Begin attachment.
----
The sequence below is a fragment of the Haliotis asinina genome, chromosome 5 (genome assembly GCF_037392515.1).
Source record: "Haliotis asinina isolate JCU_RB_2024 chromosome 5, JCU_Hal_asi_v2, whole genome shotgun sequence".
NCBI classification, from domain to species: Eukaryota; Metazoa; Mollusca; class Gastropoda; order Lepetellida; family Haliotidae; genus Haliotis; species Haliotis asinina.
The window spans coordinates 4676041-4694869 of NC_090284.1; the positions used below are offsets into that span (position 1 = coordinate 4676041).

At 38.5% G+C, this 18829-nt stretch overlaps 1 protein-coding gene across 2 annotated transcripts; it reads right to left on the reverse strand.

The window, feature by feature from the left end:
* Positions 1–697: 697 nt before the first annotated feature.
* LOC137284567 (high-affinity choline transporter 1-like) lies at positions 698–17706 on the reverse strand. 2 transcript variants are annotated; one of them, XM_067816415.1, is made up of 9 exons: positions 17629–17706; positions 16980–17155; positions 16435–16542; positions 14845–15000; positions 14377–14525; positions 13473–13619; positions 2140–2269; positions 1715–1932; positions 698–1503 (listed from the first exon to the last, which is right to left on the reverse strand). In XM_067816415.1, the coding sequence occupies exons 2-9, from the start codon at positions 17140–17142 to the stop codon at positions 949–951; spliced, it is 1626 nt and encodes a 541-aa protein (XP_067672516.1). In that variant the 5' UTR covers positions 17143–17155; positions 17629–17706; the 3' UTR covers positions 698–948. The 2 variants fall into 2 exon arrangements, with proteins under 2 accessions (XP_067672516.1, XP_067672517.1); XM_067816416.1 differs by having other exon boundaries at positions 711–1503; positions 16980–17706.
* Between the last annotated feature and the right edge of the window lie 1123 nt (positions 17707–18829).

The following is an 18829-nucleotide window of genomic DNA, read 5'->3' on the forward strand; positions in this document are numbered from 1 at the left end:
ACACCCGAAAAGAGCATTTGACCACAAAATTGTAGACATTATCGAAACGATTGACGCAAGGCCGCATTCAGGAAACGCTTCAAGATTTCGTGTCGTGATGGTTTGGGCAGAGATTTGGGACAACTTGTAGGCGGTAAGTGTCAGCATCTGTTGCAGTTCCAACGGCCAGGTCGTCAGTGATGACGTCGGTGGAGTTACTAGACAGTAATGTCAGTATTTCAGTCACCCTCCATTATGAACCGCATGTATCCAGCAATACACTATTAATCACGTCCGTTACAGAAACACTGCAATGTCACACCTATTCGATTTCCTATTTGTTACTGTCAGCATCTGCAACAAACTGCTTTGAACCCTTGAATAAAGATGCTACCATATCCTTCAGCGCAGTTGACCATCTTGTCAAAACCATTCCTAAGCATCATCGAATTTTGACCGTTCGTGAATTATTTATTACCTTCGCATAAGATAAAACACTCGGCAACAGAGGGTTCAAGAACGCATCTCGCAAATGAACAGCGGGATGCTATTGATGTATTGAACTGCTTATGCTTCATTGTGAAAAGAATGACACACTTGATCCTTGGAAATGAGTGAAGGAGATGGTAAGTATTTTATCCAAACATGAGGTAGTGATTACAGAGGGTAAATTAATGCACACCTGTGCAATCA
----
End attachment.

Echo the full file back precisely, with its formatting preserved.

The sequence below is a fragment of the Haliotis asinina genome, chromosome 5 (genome assembly GCF_037392515.1).
Source record: "Haliotis asinina isolate JCU_RB_2024 chromosome 5, JCU_Hal_asi_v2, whole genome shotgun sequence".
NCBI classification, from domain to species: Eukaryota; Metazoa; Mollusca; class Gastropoda; order Lepetellida; family Haliotidae; genus Haliotis; species Haliotis asinina.
The window spans coordinates 4676041-4694869 of NC_090284.1; the positions used below are offsets into that span (position 1 = coordinate 4676041).

At 38.5% G+C, this 18829-nt stretch overlaps 1 protein-coding gene across 2 annotated transcripts; it reads right to left on the reverse strand.

The window, feature by feature from the left end:
* Positions 1–697: 697 nt before the first annotated feature.
* LOC137284567 (high-affinity choline transporter 1-like) lies at positions 698–17706 on the reverse strand. 2 transcript variants are annotated; one of them, XM_067816415.1, is made up of 9 exons: positions 17629–17706; positions 16980–17155; positions 16435–16542; positions 14845–15000; positions 14377–14525; positions 13473–13619; positions 2140–2269; positions 1715–1932; positions 698–1503 (listed from the first exon to the last, which is right to left on the reverse strand). In XM_067816415.1, the coding sequence occupies exons 2-9, from the start codon at positions 17140–17142 to the stop codon at positions 949–951; spliced, it is 1626 nt and encodes a 541-aa protein (XP_067672516.1). In that variant the 5' UTR covers positions 17143–17155; positions 17629–17706; the 3' UTR covers positions 698–948. The 2 variants fall into 2 exon arrangements, with proteins under 2 accessions (XP_067672516.1, XP_067672517.1); XM_067816416.1 differs by having other exon boundaries at positions 711–1503; positions 16980–17706.
* Between the last annotated feature and the right edge of the window lie 1123 nt (positions 17707–18829).

The following is an 18829-nucleotide window of genomic DNA, read 5'->3' on the forward strand; positions in this document are numbered from 1 at the left end:
ACACCCGAAAAGAGCATTTGACCACAAAATTGTAGACATTATCGAAACGATTGACGCAAGGCCGCATTCAGGAAACGCTTCAAGATTTCGTGTCGTGATGGTTTGGGCAGAGATTTGGGACAACTTGTAGGCGGTAAGTGTCAGCATCTGTTGCAGTTCCAACGGCCAGGTCGTCAGTGATGACGTCGGTGGAGTTACTAGACAGTAATGTCAGTATTTCAGTCACCCTCCATTATGAACCGCATGTATCCAGCAATACACTATTAATCACGTCCGTTACAGAAACACTGCAATGTCACACCTATTCGATTTCCTATTTGTTACTGTCAGCATCTGCAACAAACTGCTTTGAACCCTTGAATAAAGATGCTACCATATCCTTCAGCGCAGTTGACCATCTTGTCAAAACCATTCCTAAGCATCATCGAATTTTGACCGTTCGTGAATTATTTATTACCTTCGCATAAGATAAAACACTCGGCAACAGAGGGTTCAAGAACGCATCTCGCAAATGAACAGCGGGATGCTATTGATGTATTGAACTGCTTATGCTTCATTGTGAAAAGAATGACACACTTGATCCTTGGAAATGAGTGAAGGAGATGGTAAGTATTTTATCCAAACATGAGGTAGTGATTACAGAGGGTAAATTAATGCACACCTGTGCAATCA